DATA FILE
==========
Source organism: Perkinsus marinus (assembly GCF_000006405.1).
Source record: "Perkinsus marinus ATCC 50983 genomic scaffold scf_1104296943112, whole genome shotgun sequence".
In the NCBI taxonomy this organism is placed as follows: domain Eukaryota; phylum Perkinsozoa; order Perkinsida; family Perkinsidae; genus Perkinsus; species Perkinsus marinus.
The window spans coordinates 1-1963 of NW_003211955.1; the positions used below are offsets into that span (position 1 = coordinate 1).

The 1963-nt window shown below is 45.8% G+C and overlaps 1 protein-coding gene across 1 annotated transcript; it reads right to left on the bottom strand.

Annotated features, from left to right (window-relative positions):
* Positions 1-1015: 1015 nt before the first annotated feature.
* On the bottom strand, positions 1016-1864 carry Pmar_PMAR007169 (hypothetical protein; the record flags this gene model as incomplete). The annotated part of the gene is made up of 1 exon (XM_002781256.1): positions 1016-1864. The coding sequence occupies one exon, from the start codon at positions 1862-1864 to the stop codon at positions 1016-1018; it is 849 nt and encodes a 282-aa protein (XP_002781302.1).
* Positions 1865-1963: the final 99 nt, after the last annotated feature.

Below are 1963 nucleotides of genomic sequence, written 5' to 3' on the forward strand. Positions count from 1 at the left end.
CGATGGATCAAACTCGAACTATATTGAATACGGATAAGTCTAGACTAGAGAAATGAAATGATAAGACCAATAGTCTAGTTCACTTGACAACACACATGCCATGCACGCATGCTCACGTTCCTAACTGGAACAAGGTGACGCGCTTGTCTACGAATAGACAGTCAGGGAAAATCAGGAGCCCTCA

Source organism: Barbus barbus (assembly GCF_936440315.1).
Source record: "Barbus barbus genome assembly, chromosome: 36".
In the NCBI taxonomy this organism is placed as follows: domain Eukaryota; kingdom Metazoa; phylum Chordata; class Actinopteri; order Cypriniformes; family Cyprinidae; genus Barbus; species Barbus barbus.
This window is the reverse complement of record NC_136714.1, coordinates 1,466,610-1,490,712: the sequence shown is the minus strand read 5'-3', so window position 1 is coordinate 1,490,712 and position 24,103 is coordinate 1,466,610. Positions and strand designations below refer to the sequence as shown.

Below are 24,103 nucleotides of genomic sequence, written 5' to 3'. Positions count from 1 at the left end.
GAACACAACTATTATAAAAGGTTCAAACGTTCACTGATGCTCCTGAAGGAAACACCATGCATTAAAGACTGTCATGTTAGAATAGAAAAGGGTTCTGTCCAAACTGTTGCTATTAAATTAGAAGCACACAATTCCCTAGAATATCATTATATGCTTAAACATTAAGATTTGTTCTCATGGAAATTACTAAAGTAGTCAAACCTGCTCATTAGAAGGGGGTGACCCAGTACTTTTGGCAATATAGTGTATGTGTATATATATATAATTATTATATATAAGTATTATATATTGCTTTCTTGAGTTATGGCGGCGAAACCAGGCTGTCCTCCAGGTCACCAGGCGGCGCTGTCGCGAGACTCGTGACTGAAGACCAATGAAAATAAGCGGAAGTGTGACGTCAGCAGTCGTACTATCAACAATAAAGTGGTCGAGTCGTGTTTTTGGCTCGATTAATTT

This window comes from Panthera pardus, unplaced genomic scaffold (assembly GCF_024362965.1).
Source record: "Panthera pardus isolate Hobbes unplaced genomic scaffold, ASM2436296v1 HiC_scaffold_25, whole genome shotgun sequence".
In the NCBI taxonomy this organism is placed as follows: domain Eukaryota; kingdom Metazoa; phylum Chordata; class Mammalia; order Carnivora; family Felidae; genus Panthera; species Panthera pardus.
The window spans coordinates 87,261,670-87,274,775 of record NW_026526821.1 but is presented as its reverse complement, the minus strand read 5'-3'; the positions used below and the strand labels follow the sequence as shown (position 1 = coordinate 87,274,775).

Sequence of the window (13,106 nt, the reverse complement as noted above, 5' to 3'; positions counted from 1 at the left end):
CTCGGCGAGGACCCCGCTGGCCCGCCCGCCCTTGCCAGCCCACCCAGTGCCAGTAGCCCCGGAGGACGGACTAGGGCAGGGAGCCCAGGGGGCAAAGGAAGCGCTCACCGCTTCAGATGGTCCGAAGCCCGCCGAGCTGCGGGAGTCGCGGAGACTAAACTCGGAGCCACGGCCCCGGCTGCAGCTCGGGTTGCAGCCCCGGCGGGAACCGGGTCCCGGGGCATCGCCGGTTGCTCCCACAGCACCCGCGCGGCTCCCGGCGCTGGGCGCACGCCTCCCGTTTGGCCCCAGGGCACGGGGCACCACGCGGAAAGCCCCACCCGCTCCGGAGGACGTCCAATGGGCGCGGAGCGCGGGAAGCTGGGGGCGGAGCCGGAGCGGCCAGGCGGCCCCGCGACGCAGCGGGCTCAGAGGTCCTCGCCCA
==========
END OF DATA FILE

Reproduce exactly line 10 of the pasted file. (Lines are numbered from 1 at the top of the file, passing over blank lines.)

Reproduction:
Below are 1963 nucleotides of genomic sequence, written 5' to 3' on the forward strand. Positions count from 1 at the left end.